Brown’s State of the State address is both conciliatory and defiant
Jerry Brown teetered between conciliatory and defiant in his annual State of the State address on Tuesday.
The popular Democratic governor echoed other Democratic leaders in the state by taking shots at Republican President Donald Trump and congressional Republicans and their proposed, yet sometimes vague, agenda.
On the day Trump pushed through two controversial oil projects opposed by environmentalists, with a repeal of the Affordable Care Act slowly working through Congress and with federal action on immigration looming on the horizon, Brown pointed to the battle lines drawn between the state and the federal government.
“While no one knows what the new leaders will actually do, there are signs that are disturbing,” Brown said. “We have seen the bald assertion of ‘alternative facts.’ We have heard the blatant attacks on science. Familiar signposts of our democracy – truth, civility, working together – have been obscured or swept aside.”
Yet the tone wasn’t entirely combative, compared to legislative leaders. Brown lauded Trump’s plans for massive investment in infrastructure (“Amen to that, brother”) and highlighted bipartisan accomplishments in the state, like the creation of the rainy-day fund and the water bond.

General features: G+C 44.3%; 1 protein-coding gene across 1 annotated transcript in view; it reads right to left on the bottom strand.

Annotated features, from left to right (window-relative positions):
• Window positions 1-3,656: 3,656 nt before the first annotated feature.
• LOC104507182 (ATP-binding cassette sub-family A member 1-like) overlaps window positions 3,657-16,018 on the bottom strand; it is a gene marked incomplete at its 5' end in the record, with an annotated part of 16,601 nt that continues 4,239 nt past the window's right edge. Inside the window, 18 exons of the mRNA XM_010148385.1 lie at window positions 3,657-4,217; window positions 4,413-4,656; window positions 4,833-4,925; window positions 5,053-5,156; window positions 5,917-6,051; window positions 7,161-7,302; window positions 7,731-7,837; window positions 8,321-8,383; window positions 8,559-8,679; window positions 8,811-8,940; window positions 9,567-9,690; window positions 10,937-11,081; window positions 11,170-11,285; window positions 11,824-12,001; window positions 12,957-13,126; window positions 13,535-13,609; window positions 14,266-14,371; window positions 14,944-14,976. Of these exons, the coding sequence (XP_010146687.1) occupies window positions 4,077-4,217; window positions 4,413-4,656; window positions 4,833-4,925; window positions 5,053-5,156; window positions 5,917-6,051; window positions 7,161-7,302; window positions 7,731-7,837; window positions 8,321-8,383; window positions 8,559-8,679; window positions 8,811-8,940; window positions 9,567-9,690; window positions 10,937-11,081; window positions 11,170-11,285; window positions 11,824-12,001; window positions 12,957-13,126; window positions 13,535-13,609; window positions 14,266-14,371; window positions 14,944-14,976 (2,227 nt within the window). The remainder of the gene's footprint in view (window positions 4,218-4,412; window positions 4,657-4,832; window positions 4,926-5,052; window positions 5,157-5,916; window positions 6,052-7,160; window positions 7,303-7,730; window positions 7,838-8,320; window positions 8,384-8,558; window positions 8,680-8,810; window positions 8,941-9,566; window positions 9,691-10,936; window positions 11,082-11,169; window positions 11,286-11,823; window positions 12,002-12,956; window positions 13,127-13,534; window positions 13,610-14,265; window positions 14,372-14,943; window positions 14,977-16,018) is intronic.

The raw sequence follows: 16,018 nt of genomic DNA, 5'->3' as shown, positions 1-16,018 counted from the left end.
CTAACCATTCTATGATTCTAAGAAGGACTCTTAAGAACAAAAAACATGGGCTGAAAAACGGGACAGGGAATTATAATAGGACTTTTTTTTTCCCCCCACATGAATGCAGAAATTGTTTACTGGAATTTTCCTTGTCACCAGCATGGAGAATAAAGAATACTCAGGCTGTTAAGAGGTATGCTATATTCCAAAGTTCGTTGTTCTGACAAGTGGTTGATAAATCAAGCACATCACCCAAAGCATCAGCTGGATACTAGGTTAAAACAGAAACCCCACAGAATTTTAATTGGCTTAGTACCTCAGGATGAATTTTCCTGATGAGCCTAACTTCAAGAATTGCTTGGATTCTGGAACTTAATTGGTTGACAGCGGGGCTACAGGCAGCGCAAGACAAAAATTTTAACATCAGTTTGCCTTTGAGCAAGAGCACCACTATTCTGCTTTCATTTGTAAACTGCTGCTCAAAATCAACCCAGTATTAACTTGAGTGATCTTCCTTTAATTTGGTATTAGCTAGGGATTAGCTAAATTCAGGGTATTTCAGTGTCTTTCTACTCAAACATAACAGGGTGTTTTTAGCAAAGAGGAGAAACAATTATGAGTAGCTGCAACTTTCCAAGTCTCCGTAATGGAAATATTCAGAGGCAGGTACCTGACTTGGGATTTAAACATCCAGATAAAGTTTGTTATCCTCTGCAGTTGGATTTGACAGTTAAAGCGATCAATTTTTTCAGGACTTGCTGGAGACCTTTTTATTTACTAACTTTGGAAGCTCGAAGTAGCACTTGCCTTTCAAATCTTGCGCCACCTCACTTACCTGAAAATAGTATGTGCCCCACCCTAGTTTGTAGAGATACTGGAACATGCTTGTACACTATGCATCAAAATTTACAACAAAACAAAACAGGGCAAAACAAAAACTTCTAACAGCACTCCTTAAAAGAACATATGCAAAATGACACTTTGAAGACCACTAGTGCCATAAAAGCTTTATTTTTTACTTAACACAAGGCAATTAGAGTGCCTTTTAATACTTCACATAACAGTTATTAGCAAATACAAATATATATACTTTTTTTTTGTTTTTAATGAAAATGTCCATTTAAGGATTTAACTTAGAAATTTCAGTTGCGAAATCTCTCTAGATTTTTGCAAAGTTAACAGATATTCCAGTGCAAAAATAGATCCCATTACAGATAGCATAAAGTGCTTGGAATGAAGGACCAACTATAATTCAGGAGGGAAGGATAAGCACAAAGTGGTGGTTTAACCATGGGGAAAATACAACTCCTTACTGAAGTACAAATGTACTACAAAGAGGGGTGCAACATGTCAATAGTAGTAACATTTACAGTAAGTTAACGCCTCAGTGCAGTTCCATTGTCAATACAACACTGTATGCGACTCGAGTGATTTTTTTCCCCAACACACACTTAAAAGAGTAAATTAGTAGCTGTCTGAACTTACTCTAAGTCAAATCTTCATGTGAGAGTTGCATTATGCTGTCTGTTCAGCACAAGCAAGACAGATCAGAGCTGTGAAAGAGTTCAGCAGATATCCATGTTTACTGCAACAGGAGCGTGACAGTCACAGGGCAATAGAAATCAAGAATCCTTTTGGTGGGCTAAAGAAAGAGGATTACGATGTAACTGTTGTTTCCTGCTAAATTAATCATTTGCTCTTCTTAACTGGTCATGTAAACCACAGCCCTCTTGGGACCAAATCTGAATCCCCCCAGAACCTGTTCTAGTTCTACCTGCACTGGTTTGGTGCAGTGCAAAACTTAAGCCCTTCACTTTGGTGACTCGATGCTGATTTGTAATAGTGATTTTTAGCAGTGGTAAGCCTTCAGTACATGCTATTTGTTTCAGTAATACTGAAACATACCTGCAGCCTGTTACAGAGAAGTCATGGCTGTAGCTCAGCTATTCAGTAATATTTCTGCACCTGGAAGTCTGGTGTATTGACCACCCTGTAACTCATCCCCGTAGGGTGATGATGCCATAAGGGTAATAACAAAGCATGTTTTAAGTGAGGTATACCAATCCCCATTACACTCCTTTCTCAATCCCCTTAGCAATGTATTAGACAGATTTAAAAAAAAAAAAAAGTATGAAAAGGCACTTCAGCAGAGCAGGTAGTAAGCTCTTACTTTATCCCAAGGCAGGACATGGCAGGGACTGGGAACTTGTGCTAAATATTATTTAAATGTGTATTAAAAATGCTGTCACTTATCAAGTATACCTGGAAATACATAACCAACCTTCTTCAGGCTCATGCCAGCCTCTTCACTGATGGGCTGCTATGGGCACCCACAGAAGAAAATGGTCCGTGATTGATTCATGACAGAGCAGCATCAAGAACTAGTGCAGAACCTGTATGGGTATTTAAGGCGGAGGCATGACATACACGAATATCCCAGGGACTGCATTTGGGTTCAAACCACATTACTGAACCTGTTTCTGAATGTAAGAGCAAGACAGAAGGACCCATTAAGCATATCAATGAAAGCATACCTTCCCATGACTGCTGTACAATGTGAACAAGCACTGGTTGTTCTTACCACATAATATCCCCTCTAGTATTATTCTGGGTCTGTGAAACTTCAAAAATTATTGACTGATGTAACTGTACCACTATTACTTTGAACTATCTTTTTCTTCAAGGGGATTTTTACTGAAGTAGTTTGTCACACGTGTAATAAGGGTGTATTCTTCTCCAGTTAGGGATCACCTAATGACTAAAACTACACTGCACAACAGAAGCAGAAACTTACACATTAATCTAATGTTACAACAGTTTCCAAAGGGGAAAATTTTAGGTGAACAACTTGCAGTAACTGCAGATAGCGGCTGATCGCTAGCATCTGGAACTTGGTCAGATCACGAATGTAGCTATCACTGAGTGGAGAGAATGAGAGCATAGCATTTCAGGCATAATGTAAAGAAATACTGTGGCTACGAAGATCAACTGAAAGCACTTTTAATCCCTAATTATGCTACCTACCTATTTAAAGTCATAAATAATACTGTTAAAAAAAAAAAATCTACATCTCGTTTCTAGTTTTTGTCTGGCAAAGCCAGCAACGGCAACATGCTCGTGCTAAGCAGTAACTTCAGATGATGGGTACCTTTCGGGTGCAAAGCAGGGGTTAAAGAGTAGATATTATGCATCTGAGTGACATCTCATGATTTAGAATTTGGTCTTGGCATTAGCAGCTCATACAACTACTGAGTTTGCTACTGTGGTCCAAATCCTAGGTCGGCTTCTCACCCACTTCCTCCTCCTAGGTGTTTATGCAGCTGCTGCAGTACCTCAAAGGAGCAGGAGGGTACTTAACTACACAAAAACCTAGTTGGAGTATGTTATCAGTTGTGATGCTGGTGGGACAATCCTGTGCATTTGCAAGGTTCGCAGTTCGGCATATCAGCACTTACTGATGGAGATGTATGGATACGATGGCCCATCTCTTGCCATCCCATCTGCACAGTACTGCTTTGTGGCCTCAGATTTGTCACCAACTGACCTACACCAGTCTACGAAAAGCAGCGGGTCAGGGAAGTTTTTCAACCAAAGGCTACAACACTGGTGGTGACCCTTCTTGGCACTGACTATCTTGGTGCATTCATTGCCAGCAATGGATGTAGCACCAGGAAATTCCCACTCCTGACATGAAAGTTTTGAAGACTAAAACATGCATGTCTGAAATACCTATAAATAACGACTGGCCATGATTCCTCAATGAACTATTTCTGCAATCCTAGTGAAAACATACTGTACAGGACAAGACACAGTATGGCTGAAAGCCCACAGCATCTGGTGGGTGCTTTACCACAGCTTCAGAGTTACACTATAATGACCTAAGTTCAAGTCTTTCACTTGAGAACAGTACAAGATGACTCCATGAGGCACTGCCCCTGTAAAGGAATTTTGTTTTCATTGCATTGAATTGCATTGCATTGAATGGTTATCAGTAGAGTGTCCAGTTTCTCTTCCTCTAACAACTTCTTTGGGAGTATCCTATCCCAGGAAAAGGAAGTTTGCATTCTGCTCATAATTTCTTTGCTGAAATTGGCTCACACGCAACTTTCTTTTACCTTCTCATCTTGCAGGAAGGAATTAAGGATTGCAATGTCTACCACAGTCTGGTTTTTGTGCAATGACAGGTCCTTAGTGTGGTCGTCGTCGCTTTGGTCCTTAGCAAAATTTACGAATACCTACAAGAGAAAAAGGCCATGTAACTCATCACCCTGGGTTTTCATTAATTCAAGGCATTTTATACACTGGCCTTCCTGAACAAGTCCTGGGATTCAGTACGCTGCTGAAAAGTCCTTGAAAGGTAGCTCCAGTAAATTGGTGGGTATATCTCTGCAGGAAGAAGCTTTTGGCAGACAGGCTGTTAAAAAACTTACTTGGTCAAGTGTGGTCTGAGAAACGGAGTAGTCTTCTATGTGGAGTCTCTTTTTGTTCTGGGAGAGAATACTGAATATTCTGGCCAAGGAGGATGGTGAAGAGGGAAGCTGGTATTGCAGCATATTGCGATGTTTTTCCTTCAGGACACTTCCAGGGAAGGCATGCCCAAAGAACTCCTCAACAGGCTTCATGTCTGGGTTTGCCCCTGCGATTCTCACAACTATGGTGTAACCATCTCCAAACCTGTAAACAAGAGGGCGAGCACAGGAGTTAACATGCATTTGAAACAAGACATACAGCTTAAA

Brown also drew a stark contrast with Hillary Clinton, who, during the campaign season, referred to half of Trump’s supporters as a “basket of deplorables.”
“Democrats are in the majority, but Republicans represent real Californians too,” Brown said. “We went beyond party when we reformed workers’ compensation, when we created a rainy-day fund and when we passed the water bond.”
Brown lauded accomplishments during his governorship, which included increasing education funding, passing climate-change legislation, removing a substantial budget deficit and adding millions of people to insurance plans through both Medi-Cal and private policies.
A significant portion of the speech was devoted to immigration, noting immigrants are “an integral part of who we are and what we’ve become.” Brown called attention to some of the state’s immigration initiatives, like the Trust Act and a measure issuing driver licenses to undocumented immigrants, saying “we may be called to defend those laws and defend we will.”
“Whether it’s the threat to our budget, or to undocumented Californians, or to our efforts to combat climate change – or even more global threats such as a financial meltdown or a nuclear incident or terrorist attack – this is a time which calls out for courage and for perseverance,” Brown said. “I promise you both.”
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